Botswana and Comoros latest countries to ratify the AfCTA agreement
In a show of growing support for the AfCFTA, the two countries ratified the agreement during the 36th Ordinary Session of the AU, bringing the tally of member state ratifications to 46.
Bonface Orucho, bird story agency
The African Continental Free Trade Area (AfCFTA), which aims to create a single market for goods and services in Africa, got another boost after two more countries handed over instruments of ratification to the African Union Commission Chairperson, Moussa Faki Mahamat, during February’s session of the African Union.
Instruments of ratification are documents by which a state expresses its consent to be bound by a treaty.
Botswana and Comoros became the 45th and 46th state party members of the AfCFTA after depositing their instruments of ratification on the sidelines of the 36th Ordinary Session of the AU held between February 18 and 19, 2023, in Addis Ababa.
The theme of this year’s summit was The Year of AfCFTA: Acceleration of the African Continental Free Trade Area Implementation.
“We have ratified the AfCFTA and SACU (Southern African Customs Union) has also placed its offer on tariff removal on goods to the AfCFTA,” said Botswana’s Trade and Industry minister, Mmusi Kgafela.
“I am waiting for the offer to be verified, after which Batswana can start trading under AfCFTA by exporting goods duty-free. It might take a month or so to complete this work,” added Kgafela.
Wamkele Mene, Secretary-General of the AfCTA secretariat, revealed in a Twitter post that South Sudan could be next in line to ratify the agreement.
“I met Deng Dau Malek, South Sudan Foreign Affairs Minister… he shared that South Sudan’s ratification process would be completed within 3 months,” Mene wrote.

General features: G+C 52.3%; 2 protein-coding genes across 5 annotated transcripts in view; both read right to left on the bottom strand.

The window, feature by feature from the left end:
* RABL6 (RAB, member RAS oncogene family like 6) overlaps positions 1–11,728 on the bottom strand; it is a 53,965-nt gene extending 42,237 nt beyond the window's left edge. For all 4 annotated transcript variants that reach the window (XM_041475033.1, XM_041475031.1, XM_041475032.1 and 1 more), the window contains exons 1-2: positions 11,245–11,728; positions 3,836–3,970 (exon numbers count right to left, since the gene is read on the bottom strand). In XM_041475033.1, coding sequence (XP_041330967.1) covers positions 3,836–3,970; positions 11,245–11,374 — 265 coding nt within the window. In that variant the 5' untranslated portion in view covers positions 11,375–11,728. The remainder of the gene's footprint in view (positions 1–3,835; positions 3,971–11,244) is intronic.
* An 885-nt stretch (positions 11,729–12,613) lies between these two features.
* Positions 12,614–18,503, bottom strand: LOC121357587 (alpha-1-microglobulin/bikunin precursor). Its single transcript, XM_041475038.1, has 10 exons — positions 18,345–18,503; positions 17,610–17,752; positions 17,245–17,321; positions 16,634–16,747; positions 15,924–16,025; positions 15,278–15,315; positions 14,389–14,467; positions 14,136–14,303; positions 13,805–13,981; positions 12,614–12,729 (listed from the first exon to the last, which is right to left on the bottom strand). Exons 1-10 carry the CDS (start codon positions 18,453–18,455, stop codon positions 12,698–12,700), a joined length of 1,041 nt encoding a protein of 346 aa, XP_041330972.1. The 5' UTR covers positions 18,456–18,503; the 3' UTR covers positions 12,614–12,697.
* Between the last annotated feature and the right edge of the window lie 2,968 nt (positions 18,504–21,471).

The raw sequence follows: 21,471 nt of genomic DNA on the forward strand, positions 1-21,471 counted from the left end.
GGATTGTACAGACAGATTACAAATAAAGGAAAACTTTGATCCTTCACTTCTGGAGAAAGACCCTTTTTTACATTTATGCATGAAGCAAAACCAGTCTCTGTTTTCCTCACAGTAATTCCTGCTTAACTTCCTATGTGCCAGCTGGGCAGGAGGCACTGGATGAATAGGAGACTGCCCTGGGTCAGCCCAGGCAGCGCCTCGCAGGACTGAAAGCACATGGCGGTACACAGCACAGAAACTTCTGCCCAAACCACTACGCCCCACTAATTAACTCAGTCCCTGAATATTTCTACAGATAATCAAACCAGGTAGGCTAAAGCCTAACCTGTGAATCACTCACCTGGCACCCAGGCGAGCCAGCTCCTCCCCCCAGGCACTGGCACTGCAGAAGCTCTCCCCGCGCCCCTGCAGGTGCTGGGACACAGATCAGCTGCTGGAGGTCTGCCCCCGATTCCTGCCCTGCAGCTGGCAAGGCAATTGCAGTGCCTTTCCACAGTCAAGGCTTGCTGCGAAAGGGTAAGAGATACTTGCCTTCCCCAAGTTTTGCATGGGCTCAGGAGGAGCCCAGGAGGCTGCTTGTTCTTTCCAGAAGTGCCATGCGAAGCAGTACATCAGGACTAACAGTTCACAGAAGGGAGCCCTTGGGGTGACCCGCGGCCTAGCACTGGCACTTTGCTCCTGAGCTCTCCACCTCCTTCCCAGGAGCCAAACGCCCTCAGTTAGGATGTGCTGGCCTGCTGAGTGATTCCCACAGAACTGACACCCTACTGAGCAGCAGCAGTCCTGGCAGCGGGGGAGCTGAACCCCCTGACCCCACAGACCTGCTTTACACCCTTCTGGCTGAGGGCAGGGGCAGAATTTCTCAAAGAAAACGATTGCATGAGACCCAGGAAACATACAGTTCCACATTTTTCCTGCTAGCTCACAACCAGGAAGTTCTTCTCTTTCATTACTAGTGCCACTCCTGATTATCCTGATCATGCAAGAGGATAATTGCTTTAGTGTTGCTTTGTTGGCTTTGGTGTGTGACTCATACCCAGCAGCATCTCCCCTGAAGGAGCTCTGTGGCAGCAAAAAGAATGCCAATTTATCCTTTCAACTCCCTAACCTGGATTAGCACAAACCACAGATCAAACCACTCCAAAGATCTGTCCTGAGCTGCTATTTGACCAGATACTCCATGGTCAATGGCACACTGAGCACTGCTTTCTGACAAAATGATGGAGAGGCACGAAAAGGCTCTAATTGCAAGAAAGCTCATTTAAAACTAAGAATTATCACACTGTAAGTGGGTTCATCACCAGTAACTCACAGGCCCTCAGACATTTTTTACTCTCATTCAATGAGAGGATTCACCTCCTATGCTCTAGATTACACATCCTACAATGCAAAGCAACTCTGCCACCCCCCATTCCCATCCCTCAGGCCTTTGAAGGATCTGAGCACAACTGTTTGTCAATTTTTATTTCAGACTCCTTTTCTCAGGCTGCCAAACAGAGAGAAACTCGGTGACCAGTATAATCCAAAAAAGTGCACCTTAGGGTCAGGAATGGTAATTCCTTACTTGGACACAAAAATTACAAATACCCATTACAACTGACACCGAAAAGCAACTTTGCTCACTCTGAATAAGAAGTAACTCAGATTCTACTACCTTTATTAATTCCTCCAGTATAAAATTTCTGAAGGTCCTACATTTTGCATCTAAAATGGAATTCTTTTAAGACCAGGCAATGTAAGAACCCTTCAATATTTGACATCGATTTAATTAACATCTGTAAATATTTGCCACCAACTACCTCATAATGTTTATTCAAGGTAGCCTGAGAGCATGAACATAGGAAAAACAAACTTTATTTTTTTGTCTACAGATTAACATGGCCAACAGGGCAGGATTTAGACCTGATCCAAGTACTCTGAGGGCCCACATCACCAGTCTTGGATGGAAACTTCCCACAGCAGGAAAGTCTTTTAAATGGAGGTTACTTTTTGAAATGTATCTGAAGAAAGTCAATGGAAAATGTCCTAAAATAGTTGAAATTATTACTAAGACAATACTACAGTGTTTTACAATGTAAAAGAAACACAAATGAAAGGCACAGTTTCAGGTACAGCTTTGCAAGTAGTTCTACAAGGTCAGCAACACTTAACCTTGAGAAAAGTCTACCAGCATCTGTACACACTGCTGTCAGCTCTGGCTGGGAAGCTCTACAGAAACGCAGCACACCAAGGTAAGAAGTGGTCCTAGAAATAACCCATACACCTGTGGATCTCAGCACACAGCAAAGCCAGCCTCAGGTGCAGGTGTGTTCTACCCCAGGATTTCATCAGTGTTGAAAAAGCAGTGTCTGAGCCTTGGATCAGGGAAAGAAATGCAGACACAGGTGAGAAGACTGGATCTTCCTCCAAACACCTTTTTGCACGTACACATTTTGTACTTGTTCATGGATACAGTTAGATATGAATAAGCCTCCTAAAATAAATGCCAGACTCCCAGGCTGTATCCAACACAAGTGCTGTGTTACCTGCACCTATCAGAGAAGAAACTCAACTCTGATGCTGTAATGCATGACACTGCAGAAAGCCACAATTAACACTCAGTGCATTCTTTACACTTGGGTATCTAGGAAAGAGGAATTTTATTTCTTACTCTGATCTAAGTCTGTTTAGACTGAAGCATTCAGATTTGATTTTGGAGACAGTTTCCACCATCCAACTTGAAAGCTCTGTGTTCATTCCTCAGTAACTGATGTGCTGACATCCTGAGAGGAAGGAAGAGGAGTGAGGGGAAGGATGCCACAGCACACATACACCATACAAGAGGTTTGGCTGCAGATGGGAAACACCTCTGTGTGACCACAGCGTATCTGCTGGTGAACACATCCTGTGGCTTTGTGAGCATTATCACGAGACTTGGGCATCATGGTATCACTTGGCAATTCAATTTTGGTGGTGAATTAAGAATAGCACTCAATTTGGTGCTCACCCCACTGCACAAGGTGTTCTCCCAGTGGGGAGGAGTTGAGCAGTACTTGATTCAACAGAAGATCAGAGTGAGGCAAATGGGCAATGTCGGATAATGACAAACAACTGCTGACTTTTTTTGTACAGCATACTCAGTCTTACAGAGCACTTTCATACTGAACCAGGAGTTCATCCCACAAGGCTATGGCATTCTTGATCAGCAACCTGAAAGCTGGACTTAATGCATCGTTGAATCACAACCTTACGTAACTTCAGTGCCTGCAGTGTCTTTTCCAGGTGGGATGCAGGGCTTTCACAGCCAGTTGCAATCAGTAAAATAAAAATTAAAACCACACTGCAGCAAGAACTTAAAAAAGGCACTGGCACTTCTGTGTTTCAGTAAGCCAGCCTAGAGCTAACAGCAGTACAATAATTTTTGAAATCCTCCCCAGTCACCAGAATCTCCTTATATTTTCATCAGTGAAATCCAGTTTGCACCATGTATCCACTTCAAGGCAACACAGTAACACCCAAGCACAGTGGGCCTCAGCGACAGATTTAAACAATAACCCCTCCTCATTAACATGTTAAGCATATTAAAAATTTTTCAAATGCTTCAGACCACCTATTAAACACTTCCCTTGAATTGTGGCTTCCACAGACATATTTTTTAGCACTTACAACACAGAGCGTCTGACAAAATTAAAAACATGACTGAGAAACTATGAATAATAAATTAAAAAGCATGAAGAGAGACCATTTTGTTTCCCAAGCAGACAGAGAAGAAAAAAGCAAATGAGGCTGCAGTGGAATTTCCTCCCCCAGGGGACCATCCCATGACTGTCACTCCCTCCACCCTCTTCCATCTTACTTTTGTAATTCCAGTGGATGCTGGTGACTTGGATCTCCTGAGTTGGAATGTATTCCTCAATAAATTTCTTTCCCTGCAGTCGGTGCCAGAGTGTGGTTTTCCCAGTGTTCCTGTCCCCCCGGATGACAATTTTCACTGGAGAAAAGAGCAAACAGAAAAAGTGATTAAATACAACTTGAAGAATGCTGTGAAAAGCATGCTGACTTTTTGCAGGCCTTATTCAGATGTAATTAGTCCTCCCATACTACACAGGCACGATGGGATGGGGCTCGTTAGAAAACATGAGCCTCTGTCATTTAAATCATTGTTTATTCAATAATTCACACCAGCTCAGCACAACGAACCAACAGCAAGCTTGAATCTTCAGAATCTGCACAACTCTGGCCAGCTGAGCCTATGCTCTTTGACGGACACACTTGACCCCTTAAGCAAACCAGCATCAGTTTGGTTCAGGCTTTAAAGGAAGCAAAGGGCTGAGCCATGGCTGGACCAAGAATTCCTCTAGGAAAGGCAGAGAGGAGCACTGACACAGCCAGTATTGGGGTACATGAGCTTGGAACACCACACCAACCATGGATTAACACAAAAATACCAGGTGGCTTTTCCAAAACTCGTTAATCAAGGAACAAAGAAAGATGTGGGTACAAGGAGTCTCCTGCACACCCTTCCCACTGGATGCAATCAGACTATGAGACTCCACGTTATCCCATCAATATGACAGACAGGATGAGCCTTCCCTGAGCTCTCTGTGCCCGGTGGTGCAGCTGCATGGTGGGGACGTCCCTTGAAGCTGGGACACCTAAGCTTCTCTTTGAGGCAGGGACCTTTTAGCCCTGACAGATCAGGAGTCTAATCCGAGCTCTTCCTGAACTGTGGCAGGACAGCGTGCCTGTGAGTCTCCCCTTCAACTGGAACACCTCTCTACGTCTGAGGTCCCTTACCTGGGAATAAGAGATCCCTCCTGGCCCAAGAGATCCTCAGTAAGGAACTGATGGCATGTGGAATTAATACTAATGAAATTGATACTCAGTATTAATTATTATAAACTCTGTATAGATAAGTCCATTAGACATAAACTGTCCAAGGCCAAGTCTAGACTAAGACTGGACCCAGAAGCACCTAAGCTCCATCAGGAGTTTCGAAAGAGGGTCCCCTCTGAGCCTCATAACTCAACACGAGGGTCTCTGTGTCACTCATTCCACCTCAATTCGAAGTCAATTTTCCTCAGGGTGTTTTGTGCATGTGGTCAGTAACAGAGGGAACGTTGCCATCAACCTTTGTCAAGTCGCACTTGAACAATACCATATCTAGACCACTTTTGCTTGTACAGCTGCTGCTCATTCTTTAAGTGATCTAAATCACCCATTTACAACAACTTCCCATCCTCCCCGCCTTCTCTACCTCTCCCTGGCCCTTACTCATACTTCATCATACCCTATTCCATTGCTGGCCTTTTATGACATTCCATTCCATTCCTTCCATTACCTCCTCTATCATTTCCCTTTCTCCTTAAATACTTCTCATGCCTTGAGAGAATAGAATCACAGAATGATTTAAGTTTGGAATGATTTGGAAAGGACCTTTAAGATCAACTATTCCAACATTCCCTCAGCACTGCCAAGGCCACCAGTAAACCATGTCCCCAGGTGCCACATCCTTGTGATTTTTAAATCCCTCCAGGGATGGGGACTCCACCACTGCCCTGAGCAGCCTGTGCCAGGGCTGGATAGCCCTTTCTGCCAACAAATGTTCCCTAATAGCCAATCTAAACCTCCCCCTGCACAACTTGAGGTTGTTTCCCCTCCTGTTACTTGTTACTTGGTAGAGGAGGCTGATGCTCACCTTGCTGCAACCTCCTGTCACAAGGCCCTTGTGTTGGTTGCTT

While Botswana and Comoros await verification and admission, the two ratifications serve as a much-needed filip after ratification delays that have limited full exploitation.
The ratifications also raise hopes for a fully integrated African market and point to a promising future for the union’s Agenda 2063.
The focus now shifts to the preparedness among SMEs and businesses that will drive intra-continental trade when the agreement is fully in force.
According to Botswana President Mokgweetsi Masisi, “It’s launch time…they better get to business, get to work and all we have to do is facilitate and enhance that,” he noted, challenging SMEs in Africa.
With the agreement’s establishing clauses requiring 24 ratifications by member state parties to be in motion, the AfCFTA is already rolling, with several African countries already partaking in the pilot programme.
However, delayed ratification by some signatories has limited the full realisation of the continental common market.
The two parties increased the ratified parties’ percentage to 85%, with only Morocco, Libya, Sudan, South Sudan, Mozambique, and Madagascar still to ratify the agreement.
Despite completing domestic ratification, Somalia is yet to submit its ratification instruments.
“We shall leave no stone unturned to ensure that AfCFTA becomes a reality,” Comoros President Azali Assoumani, who took over as rotating AU chairman, told the closing session.
The African Continental Free Trade Area aims to reduce all trade costs – including eliminating 90% of tariffs – and enable Africa to integrate further into global supply chains.
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